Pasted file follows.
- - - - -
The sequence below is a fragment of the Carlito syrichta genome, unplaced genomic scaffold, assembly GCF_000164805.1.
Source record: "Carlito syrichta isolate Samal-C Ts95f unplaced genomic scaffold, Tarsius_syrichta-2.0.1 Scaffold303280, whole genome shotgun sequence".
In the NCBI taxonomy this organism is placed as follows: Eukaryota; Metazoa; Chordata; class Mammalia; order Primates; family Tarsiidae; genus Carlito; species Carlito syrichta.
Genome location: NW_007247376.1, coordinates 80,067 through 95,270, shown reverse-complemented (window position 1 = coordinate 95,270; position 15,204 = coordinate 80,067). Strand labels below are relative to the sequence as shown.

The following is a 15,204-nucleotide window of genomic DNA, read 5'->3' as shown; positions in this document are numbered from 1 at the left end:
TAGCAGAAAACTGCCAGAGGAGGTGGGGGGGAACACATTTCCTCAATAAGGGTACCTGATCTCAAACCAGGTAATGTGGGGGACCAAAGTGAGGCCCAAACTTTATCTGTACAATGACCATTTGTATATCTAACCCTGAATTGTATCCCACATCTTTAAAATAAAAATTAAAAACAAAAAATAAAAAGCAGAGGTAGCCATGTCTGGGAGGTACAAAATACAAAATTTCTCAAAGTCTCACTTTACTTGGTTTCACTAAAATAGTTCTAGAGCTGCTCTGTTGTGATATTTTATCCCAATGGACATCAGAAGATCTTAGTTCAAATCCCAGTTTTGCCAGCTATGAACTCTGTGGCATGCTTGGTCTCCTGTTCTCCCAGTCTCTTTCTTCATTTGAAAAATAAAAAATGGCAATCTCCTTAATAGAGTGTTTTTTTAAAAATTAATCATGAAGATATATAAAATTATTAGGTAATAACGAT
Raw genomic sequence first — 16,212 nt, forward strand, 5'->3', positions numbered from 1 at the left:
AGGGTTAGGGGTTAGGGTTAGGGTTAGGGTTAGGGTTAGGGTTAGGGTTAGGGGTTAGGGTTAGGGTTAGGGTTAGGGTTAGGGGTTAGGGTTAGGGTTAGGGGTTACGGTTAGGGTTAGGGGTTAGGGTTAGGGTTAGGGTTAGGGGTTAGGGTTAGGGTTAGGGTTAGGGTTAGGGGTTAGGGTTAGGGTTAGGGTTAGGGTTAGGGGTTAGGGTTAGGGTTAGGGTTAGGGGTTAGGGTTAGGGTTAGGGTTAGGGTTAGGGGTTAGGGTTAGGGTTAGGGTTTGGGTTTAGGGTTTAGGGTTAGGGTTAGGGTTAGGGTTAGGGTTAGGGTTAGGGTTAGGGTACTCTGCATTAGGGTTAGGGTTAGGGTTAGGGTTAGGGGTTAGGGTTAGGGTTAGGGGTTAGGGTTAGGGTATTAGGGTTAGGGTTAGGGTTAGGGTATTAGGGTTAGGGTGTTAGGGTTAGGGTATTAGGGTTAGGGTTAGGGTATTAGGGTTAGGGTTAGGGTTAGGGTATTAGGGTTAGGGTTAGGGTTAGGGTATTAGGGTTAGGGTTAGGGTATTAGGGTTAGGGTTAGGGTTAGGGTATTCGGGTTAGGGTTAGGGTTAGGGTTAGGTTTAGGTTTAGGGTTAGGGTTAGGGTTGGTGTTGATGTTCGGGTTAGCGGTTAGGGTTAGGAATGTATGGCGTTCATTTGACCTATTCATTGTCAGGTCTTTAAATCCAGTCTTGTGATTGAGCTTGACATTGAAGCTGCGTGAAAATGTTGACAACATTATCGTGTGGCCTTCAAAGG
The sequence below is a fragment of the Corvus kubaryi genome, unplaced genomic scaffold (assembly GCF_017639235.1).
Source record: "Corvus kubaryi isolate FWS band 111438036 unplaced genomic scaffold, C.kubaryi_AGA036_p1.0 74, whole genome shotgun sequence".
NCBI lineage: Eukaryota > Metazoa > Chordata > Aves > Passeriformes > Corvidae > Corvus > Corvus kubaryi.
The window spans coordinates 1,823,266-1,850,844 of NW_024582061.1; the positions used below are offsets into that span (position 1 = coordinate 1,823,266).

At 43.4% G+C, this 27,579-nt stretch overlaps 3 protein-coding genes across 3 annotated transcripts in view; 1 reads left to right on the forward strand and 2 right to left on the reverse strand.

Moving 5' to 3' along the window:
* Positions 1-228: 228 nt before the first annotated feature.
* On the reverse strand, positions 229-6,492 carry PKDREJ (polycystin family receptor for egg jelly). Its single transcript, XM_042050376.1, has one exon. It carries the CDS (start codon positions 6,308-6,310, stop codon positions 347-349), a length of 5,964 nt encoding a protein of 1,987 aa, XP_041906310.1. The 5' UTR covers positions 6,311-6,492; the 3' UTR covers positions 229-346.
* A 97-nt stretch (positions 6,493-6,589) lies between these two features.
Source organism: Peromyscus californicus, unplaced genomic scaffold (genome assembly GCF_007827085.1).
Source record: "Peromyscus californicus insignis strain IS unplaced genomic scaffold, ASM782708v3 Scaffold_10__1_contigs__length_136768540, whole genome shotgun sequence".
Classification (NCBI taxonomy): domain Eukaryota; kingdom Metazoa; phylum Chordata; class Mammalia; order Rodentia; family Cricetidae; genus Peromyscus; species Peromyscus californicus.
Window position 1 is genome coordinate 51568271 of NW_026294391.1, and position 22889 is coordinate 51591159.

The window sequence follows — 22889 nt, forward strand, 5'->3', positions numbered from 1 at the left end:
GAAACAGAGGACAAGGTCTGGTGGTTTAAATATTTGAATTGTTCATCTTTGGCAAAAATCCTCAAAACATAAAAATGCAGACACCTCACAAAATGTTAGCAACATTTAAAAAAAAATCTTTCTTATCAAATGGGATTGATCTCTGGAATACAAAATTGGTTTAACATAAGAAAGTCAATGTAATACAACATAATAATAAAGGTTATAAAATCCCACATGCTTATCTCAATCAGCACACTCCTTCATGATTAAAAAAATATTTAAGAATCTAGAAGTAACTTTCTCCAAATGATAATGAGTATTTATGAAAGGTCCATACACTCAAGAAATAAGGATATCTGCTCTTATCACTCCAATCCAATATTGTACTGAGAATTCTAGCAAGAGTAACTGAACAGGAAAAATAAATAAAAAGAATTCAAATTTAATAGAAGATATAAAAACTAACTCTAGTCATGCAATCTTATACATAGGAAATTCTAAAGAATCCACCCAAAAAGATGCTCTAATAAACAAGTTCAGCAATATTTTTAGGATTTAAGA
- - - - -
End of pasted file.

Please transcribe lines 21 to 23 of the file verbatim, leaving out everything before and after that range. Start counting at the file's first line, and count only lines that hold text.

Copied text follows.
Window position 1 is genome coordinate 51568271 of NW_026294391.1, and position 22889 is coordinate 51591159.

The window sequence follows — 22889 nt, forward strand, 5'->3', positions numbered from 1 at the left end:
GAAACAGAGGACAAGGTCTGGTGGTTTAAATATTTGAATTGTTCATCTTTGGCAAAAATCCTCAAAACATAAAAATGCAGACACCTCACAAAATGTTAGCAACATTTAAAAAAAAATCTTTCTTATCAAATGGGATTGATCTCTGGAATACAAAATTGGTTTAACATAAGAAAGTCAATGTAATACAACATAATAATAAAGGTTATAAAATCCCACATGCTTATCTCAATCAGCACACTCCTTCATGATTAAAAAAATATTTAAGAATCTAGAAGTAACTTTCTCCAAATGATAATGAGTATTTATGAAAGGTCCATACACTCAAGAAATAAGGATATCTGCTCTTATCACTCCAATCCAATATTGTACTGAGAATTCTAGCAAGAGTAACTGAACAGGAAAAATAAATAAAAAGAATTCAAATTTAATAGAAGATATAAAAACTAACTCTAGTCATGCAATCTTATACATAGGAAATTCTAAAGAATCCACCCAAAAAGATGCTCTAATAAACAAGTTCAGCAATATTTTTAGGATTTAAGA